It is in this environment that our team conceived of and created Relational Voter Registration. If we truly believed in making political engagement easier for everyone, we needed to start with voter registration.
How It Works
Before RVR existed, if you wanted to make sure everyone you knew could vote, you would need to know a lot about your friends, including:
- First and last name
- Street address, city, state, and zip code
- Date of birth
...for everyone. You would also need access to a database of every registered voter in the country against which to check these details. Chances are, you don’t have either of these things.
To remove these barriers, the Blue Squad team did three things:
We secured a national voter file
Getting access to a national voter file is hard. Each individual state controls access to their voter rolls and they all respond differently to requests to acquire that data. Groups like ours that want to know about voters across the country typically work through a handful of vendors that have already done the work of compiling each state’s data. Those vendors (perhaps rightfully given the difficulty of acquiring the data) charge high annual fees, usually at $50,000/year or more. Thankfully, our partners and clients had already done this work and were willing to give us access to their file in exchange for helping them fulfill their goals of increasing voter registration and turnout.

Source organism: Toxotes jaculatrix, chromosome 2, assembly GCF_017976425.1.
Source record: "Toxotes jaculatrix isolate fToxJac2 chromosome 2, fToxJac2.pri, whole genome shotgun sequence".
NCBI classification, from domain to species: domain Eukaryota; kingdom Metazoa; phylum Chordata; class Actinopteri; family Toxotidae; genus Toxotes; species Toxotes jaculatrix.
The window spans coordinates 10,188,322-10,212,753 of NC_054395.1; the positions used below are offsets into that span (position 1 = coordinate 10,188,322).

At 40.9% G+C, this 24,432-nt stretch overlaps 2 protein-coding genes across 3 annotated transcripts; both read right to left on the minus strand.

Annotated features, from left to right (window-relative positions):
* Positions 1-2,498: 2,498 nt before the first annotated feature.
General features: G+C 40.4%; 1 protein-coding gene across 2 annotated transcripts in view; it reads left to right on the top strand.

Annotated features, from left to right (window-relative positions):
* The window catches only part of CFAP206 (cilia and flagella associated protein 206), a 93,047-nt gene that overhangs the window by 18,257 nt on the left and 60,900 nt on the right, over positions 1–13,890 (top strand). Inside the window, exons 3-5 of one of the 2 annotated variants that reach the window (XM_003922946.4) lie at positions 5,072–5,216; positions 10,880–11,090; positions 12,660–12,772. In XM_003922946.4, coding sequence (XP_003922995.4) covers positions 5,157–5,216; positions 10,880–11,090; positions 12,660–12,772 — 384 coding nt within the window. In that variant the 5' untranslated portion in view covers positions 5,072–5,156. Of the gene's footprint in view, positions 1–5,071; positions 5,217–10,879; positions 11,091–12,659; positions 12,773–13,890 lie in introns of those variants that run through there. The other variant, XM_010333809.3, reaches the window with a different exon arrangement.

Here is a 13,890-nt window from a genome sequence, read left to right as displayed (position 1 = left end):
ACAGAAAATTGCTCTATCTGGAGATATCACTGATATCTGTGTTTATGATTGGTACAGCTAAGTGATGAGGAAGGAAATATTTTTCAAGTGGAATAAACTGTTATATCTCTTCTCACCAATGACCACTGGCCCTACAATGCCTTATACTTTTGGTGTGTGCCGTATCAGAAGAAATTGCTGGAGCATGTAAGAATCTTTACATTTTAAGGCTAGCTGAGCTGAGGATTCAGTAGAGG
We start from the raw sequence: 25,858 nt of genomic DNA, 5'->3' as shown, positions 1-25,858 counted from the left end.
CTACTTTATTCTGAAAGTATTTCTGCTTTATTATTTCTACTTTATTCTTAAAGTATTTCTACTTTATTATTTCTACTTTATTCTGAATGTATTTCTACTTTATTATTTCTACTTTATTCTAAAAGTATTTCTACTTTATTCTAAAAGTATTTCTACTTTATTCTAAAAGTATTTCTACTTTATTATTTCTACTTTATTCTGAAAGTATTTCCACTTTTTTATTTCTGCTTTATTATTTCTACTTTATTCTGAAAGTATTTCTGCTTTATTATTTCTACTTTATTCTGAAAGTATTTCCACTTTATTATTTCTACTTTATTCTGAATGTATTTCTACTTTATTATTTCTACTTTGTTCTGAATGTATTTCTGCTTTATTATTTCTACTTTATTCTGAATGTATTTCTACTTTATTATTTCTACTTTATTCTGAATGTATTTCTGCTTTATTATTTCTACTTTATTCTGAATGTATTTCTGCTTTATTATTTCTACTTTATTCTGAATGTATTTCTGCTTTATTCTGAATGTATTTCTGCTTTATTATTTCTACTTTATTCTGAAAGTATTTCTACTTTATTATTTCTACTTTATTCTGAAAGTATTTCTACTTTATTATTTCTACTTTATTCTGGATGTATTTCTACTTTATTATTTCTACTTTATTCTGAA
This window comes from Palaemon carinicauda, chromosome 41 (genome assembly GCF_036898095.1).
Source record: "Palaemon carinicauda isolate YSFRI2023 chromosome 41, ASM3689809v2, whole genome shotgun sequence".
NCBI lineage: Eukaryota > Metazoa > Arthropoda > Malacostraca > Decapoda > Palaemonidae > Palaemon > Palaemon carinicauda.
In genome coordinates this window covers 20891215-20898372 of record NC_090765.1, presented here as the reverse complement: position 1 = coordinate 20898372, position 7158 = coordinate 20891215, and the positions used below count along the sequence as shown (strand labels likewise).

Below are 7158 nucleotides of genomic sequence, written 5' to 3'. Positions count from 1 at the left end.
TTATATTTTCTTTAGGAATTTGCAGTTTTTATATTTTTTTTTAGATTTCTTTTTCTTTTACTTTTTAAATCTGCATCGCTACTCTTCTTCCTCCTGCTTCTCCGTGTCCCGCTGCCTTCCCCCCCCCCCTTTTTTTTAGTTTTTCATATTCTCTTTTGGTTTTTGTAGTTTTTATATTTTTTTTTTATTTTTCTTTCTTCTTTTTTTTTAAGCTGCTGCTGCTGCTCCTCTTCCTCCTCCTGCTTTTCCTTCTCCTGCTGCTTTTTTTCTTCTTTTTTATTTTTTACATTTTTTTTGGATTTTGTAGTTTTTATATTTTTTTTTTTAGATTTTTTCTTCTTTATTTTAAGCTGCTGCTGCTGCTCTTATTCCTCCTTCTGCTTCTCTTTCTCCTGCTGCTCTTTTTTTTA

We built a robust search engine on top of the voter file
The files from counties and Secretaries of State have over 210 million records in them. We wanted to make it possible for a person using a mobile phone to search through this entire database for a single friend. This search had to perform under the following conditions:
- The user may not know everything about a friend (e.g., current zip code) to provide an exact match.
- The user might actually provide incorrect information (e.g., a nickname).
- The user expects to see a match in less than 1 second.
Most databases would crumble under these conditions. In fact, the software most Democratic campaigns use struggles to return results for much smaller geographies, even when given exact search criteria. To make our search a seamless experience, we turned to a technology called Elasticsearch, which comes with two specific features that make it a great fit for searching over voter records.